"animation and motion" and "images that engage the public."

So, basically, the rationale 30 years ago was "some bureaucrat
finds these tacky, so they're forbidden", and now the rationale is
"some bureaucrat likes these, so they're encouraged".

This from the city of Boston, whose government's sense of aesthetics dropped this butt-ugly eyesore of a city hall into the middle of historic downtown Boston:

Govcenter

And, in case you are one who supports government "redevelopment" and mandates on aesthetics but think that it would all work out fine if architectural experts and committees of academics made the decisions, here is the hideous Peabody Terrace at Harvard University, presumably vetted by the finest architectural academic minds in the country:

Peabody

These buildings, where Harvard stuck me for a full year, were transported right out of East Berlin, right down to the elevators that only stopped on every third floor for efficiency sake (efficiency of the builder, obviously, not the occupant).  The interior walls were bare cast concrete and no amount of heat could warm them in the winter.  It was the most depressing place, bar none, I have every lived.  But the "experts" loved them, and wished that this vision could have been forced by urban planners on all of America:

Leland Cott, an adjunct professor of
urban design at the [Harvard] GSD, calls Peabody Terrace 'a model of design
efficiency, economy, and attention to scale.'

Fortunately, someone gets it:

The magazine Architecture Boston has focused attention on the
controversial aspects of Sert's work by devoting its July/August 2003
issue to an examination of Peabody Terrace, expressing the essential
disagreement about the work in the form of a stark conundrum:
"Architects love Peabody Terrace. The public hates it."

In fact, the public's hostility to the structures may be in
proportion to its degree of proximity, with the most intense feelings
confined to those households on the front lines of the town/gown divide....

Otile McManus, in a companion essay, discusses the reactions of many
Cambridge residents, who have described the complex as "monstrous,"
"cold," "uninviting," "overwhelming," and "hostile," and have compared
it to Soviet housing.

Actually, the most intense feeling were by those who lived there, who really, really hated it  (though I will admit there were several third world students who loved it -- must have been nostalgic for them).  The article goes on to accuse detractors of being anti-modernist.  Which is a laugh, since my house is one of the most starkly modern in the area, so modern I could not sell it several years ago.  I am not anti-modern.  I am anti-bad-design.

Wow!  I am kindof amazed at the hostility I still feel fifteen years after the fact.  I had started out just to link TJIC's post, and here I am in full-blown rant mode.  Sorry.

Good Freaking Luck

Harvard has a new president.  Good freaking luck.  That job chewed up someone I respected (Neal Rudenstine) and someone who tried to reform the institution (Larry Sommers).  I would rather try to bring good government to Haiti than try to run that dysfunctional organization in Cambridge.  Premiers of the Soviet Union had less power than the Harvard faculty wields.  I am one of many Harvard graduate students I know who appreciate the education we got but hate the institution.  My Princeton roomie Brink Lindsey helped start the NOPE campaign - Not One Penny Ever (to Harvard).

If you want a taste of why, below the fold I have included an excerpt of a chapter from my book BMOC (still at Amazon for those who have not used up their Christmas gift certificates yet).  This chapter is pretty autobiographical, except for the part where the character is, you know, a girl.

From the end of Chapter 8 of BMOC:

Susan looked around her small apartment in the nightmare that was the Peabody Terrace apartments, a pair of Harvard-owned hi-rise apartments located across the river from the business school.  Susan was convinced that these apartments were part of a 1950's Soviet plot to undermine America's youth.  The building design was right out of East Berlin, with its all cast concrete construction.  Even the interior walls were concrete, giving it the warmth and ambiance of a World War II German pillbox.  Her tower had an elevator, but it only stopped on every third floor, a cost saving measure also borrowed from the East Germans.  Of course, her floor was not one of the stops.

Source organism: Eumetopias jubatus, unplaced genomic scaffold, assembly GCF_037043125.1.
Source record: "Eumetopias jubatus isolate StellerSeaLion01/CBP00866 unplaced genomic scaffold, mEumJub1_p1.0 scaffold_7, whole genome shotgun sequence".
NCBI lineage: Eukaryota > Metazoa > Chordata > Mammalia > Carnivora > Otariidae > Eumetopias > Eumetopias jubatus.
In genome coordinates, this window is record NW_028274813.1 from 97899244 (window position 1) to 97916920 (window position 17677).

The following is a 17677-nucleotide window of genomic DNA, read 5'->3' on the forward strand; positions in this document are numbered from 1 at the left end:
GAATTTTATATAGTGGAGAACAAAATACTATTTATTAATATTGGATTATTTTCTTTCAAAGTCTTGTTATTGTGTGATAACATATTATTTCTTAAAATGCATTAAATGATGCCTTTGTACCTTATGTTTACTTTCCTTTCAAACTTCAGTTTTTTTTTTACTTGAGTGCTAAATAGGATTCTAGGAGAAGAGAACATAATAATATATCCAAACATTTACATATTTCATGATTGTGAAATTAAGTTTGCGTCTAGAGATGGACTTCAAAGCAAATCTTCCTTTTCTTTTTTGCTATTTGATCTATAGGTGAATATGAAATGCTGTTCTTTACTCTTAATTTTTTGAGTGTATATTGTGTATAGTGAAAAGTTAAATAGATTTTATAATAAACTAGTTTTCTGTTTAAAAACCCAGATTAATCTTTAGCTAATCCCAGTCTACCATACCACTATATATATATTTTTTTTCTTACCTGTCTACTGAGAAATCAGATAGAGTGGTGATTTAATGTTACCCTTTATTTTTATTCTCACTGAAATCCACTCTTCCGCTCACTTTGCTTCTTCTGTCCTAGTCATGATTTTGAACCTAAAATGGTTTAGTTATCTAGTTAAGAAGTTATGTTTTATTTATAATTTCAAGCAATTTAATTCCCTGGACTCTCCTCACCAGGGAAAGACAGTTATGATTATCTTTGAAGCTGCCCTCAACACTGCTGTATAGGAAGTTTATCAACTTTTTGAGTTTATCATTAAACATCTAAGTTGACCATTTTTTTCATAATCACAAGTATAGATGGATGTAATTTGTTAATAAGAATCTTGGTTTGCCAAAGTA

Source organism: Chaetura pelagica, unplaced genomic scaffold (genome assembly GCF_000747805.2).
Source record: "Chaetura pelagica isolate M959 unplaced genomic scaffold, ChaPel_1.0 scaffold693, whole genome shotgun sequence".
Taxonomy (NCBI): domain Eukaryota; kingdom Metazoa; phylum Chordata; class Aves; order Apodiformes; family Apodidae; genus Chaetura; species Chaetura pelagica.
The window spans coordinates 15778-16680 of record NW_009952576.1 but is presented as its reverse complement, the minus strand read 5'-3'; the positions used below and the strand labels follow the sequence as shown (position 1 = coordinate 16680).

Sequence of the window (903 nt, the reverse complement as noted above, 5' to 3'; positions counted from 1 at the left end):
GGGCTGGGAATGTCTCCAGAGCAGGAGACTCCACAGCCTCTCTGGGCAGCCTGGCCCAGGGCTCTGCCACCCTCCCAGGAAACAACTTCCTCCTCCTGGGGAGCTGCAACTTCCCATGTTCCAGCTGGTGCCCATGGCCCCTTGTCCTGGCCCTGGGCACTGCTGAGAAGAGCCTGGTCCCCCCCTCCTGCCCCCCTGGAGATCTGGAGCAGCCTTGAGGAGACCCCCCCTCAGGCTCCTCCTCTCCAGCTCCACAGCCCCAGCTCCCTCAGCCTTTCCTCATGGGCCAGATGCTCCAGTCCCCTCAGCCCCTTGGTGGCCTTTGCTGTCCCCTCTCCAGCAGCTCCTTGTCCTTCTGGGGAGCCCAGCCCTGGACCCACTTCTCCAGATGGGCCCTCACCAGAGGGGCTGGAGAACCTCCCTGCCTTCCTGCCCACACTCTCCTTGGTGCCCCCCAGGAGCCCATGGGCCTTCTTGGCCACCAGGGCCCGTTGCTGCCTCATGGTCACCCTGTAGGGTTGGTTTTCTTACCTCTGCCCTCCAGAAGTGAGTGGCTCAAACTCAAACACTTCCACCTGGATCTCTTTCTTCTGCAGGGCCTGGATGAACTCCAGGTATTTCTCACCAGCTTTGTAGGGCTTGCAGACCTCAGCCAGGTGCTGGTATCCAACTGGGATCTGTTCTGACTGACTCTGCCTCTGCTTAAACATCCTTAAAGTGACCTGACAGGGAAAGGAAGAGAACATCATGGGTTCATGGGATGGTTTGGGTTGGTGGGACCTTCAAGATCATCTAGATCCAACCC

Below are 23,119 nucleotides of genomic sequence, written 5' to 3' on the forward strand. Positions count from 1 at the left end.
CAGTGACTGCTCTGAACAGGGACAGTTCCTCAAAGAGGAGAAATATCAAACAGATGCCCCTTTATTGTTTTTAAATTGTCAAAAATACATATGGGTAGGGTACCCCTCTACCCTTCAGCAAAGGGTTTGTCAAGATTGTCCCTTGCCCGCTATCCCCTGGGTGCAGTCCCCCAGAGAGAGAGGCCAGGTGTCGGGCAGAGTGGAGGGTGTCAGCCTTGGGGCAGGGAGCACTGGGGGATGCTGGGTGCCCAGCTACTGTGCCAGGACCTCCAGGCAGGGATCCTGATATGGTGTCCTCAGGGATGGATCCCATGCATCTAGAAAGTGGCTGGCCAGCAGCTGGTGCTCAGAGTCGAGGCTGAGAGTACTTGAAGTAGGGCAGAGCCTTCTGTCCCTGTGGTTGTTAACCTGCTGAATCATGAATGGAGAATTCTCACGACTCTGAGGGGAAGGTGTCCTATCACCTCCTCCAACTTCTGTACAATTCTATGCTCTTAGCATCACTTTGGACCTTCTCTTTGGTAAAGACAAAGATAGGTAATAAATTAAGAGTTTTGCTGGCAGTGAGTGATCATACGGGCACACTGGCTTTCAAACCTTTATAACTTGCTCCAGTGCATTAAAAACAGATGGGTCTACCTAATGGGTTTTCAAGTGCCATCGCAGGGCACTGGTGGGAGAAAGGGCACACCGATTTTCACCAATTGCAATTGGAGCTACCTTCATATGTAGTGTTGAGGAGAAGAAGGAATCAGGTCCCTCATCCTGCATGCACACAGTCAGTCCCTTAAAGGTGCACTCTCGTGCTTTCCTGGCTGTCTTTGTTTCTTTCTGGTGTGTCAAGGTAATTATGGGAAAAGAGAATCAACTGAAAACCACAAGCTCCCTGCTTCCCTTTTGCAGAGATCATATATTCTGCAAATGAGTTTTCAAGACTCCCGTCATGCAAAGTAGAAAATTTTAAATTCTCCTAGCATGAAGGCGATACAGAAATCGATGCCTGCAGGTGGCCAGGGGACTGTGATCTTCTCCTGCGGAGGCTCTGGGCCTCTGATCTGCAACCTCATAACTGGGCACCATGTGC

She had dithered about whether even to apply to Harvard, and had applied in the last application group, after most of the spots in the school had already been filled.  She was not actually accepted into the school until well into June, leaving her just about dead last in the housing lottery.  Only a few foreign students from strange, lesser developed countries she had barely heard of were so far back in the room queue, which helped to explain why her entryway was always choked with the smell of bizarre foods cooking using unfamiliar spices.  Her walk to and from school involved crossing a lonely and poorly lighted footbridge, which was, coincidently, the coldest spot in New England on most winter days.

Whenever she walked into her building, she had difficulty fighting off a sense of despair and loneliness, even despite her generally sunny disposition.  The building was that depressing.  To make matters worse, she had spent most of the winter fighting with the Harvard administrative departments over the temperature in her room. She had complained nearly every day about the cold, and knew things were bad when frost started to form on the inside of her windows.  A worker from building services had finally come by, but instead of a toolbox he brought a thermometer, which he placed in the center of the room and just stared at for five minutes.  Then he picked it up, looked at it, and declared that the room was fine.

"Fine?" she had screamed.  "How can it be fine?  It's freezing in here!"

"Mam, the thermometer says 54 degrees.  State law says we don't have to do anything unless it falls below 50 degrees," observed the housing guy.

"State law?!  Who gives a shit about state law?  What about customer service?  What about the sixty grand I pay to this university?"

But she had gotten nowhere, at least until she started putting the oven on broil with the door open to try to keep the room warm.  Once the building services folks saw that, with all the implicit fire and liability dangers, her radiator had finally been fixed.

Looking around the cold and depressing room, she decided she definitely did not want to be here now.  She wanted to celebrate her new job, not stare at four bare condensate-dampened concrete walls.